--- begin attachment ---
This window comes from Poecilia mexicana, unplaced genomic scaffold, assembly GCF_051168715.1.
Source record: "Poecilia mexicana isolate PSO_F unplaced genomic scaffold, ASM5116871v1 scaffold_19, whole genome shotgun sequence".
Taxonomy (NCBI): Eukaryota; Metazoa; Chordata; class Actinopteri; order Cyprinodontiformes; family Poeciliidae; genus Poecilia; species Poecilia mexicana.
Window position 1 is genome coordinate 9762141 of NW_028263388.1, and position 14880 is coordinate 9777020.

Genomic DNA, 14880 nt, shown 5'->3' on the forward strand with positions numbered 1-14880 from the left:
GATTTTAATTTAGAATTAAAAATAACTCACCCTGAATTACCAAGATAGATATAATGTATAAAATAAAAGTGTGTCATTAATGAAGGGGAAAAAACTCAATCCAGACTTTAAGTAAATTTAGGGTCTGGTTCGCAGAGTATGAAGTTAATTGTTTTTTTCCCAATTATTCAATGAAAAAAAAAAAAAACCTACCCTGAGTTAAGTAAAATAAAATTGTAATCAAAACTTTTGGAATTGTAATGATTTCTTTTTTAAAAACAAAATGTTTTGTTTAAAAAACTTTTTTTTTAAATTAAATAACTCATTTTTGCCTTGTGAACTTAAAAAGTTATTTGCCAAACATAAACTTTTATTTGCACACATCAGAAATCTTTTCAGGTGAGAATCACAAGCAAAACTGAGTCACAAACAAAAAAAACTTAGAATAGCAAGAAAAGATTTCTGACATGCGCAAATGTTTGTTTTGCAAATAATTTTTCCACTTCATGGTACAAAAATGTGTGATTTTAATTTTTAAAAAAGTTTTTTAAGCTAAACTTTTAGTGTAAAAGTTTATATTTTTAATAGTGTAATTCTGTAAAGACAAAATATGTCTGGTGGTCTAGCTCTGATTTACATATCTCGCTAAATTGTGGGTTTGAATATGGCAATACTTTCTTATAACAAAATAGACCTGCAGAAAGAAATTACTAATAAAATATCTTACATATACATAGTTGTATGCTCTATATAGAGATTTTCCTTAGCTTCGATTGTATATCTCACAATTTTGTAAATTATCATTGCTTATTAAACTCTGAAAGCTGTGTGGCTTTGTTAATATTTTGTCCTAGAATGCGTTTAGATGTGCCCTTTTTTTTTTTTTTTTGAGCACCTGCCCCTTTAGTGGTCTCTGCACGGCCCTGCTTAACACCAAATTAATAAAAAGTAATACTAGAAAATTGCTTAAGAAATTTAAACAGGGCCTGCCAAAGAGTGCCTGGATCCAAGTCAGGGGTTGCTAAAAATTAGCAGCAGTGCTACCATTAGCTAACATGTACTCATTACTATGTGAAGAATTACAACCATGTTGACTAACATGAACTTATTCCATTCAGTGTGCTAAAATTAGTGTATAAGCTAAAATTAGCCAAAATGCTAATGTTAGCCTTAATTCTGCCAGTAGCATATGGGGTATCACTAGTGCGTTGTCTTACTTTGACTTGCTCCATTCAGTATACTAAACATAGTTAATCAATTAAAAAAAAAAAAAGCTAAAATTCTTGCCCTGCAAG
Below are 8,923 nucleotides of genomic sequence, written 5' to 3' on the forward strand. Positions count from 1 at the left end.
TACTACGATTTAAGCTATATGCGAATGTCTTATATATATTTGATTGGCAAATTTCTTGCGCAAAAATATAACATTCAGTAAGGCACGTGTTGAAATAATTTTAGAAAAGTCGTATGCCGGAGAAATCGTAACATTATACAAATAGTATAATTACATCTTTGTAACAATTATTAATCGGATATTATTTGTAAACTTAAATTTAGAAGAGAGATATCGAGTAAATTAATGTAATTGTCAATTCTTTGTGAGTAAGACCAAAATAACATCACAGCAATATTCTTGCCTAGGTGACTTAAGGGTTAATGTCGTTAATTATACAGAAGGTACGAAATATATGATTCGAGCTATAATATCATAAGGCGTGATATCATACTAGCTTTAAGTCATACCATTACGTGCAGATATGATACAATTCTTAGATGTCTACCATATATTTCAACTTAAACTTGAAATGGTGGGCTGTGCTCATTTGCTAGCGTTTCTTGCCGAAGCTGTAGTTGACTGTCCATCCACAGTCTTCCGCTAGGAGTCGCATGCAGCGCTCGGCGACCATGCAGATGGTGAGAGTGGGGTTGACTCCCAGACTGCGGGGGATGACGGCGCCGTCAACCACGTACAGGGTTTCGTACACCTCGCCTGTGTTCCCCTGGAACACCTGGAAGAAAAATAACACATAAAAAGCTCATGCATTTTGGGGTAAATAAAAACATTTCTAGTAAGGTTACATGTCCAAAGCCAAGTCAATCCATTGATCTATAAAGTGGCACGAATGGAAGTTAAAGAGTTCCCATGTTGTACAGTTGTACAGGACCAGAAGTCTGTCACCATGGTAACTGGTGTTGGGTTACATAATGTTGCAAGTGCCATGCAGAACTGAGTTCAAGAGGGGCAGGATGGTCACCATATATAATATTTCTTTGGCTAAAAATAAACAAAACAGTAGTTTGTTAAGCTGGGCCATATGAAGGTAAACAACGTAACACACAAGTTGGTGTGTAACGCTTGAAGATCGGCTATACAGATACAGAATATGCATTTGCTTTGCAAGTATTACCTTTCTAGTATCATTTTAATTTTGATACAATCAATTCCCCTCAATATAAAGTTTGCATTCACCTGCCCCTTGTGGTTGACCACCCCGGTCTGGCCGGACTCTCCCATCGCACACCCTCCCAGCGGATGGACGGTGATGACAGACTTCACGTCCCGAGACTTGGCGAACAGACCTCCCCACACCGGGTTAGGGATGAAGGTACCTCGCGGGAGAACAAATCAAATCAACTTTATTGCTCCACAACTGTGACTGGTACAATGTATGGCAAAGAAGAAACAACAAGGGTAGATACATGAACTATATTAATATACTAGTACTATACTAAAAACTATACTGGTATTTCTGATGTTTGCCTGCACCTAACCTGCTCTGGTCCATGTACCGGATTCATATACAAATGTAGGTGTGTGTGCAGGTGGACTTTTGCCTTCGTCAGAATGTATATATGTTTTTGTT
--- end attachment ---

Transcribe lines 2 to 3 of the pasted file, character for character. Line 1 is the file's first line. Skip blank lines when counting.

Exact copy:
Source record: "Poecilia mexicana isolate PSO_F unplaced genomic scaffold, ASM5116871v1 scaffold_19, whole genome shotgun sequence".
Taxonomy (NCBI): Eukaryota; Metazoa; Chordata; class Actinopteri; order Cyprinodontiformes; family Poeciliidae; genus Poecilia; species Poecilia mexicana.